As if the idea of a cyberattack wasn’t bad enough, many nefarious actors are now taking advantage of victims with a wave of double extortion sweeping the internet. So what is it, and why should you be worried?
Whether you fall foul of ransomware, phishing, credential stuffing, or a good old-fashioned hack, the ultimate aim is for your attacker to gain entry to your systems, and to use that entry for exploitative purposes. That could be selling your data to the highest bidder, using your data to extort your customers, or as is most commonly happening, using the threat of doing something to extort money out of you. Ultimately, any cyberattack brings with it the threat of financial extortion, which is why you should do everything in your power to prevent it, or find yourself faced with the decision to pay or not to pay.
The new ‘craze’ sweeping its way across these criminals is being dubbed ‘double extortion’. As the name suggests, it sees victims being extorted for money, not once, but twice. So how does it happen? Well, the simple fact is that criminals are no longer keeping their word. It possibly comes as a surprise that they ever kept their word in the first place, but now, as well as extorting money from businesses and individuals by threatening to release data, they are in fact still releasing the data even after being paid, and extorting further money to remove the data from sale, lest they profit from it via other criminals. The question is, should you pay or not?
To pay, or not to pay?
While ultimately, you have to make the decision that you feel to be best for your business, we’d definitely recommend that you err on the side of not paying, and look at other means to regain control if you can. According to a survey by Kaperskey, last year:
- 46% of businesses affected by ransomware, paid ransoms to extortionists, and 11% of those that did, didn’t regain access to their files
- Only 18% of businesses were able to fully restore their systems after an attack, whether they paid the ransom or not
- 50% lost at least some files, 32% lost a significant amount, 18% lost a small number of files and 13% lost almost all their data.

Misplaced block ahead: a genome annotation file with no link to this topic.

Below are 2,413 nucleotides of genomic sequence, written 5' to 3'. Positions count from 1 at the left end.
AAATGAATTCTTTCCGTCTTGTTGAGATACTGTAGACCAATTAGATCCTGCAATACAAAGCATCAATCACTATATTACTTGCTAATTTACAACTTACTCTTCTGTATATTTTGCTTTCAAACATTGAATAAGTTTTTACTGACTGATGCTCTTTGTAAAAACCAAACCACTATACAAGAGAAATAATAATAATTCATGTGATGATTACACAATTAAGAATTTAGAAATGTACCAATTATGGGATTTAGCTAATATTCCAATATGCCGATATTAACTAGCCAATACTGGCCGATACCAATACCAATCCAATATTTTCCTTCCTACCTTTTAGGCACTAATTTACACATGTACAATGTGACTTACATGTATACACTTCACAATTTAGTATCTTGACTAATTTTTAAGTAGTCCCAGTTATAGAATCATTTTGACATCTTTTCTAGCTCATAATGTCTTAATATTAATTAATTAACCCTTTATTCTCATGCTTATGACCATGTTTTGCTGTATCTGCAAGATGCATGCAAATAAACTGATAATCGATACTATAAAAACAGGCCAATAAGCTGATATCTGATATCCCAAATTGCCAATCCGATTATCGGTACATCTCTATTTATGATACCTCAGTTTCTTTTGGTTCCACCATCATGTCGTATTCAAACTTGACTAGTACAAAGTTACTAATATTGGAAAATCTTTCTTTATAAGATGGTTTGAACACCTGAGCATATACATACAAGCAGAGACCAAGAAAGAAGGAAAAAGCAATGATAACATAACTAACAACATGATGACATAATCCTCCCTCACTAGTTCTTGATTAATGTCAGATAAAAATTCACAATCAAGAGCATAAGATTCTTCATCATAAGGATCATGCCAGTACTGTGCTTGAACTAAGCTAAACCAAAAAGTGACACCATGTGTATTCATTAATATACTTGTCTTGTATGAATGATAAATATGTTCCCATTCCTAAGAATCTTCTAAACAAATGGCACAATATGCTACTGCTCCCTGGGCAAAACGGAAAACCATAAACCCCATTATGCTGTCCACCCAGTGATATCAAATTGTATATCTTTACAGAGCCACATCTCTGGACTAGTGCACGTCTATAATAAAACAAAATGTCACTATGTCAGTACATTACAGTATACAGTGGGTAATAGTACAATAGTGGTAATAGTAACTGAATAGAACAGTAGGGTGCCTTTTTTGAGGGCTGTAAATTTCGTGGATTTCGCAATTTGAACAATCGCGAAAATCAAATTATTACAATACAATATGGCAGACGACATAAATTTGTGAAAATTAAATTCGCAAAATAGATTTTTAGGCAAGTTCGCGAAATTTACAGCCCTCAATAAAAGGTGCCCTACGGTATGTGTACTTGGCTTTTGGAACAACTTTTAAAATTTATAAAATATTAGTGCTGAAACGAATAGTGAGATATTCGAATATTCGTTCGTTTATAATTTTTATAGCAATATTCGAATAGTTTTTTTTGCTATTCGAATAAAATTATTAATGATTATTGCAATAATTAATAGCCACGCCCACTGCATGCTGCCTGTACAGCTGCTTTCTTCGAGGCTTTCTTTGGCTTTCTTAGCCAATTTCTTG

The first point to make here is that paying the ransom comes with no guarantee of success. Even without the threat that cybercriminals will go back on their word, there’s still no guarantee that making payment will regain access to your files. Instead, you should be focussed on preventing a breach in the first place, and then planning strategies for regaining control should the worst happen. You should also ensure you have cyber liability insurance in place too, just in case! To put this in perspective, according to analysis of ransomware incidents last year:
- on average in 2019, ransom payments made by organisations were just over $115k, rising to more than $312k in 2020: a rise of 171%
- the highest ransom paid also doubled: $10 million in 2020 compared with $5 million in 2019
- cybercriminals upped their demands, with the highest request rising from $15 million in 2019 to $30 million in 2020.
Those figures are huge, and while of course it is dependent on the size of your breach and the type and value of the data obtained, it still reflects a general upward trend in costs. Add to this the moral argument that we shouldn’t fund organised crime, and there’s a strong case for avoiding payment. Internationally, the governments and cybersecurity specialists also advise against payment. As well as citing a lack of guarantees, other dire warnings include making yourself a target – highlighting that your business will pay if they are attacked.
Are there instances where you should pay? Ultimately, while paying feels wrong on so many levels, there are plenty of examples where the business case for paying outweighs the business case against. The cost of repatriation, lawsuits and fines for the breach may be significantly higher than the original ransom demand, and many businesses have decided they want the ‘certainty’ of the ransom demand, rather than the uncertainty of an unstoppable breach.
Our most important advice
Get help! If the worst should happen, don’t immediately try to handle it yourself – get expert advice. If you have a cyber liability insurance policy (like you should), they will be able to advise you what you should and shouldn’t do, and what you can and can’t do to remain covered under your policy. They may also have access to experts to advise you on the specifics of your situation and to help you assess the business case for the right thing to do. Finally, speak to your IT company and implement your contingency measures (in fact speak to them now to get the right contingency plan in place), to see what damage limitation can be done in the short-term, and what can be done to regain access to all your files.
Need help with planning and recovery? Speak to our team on 01453 700 800.
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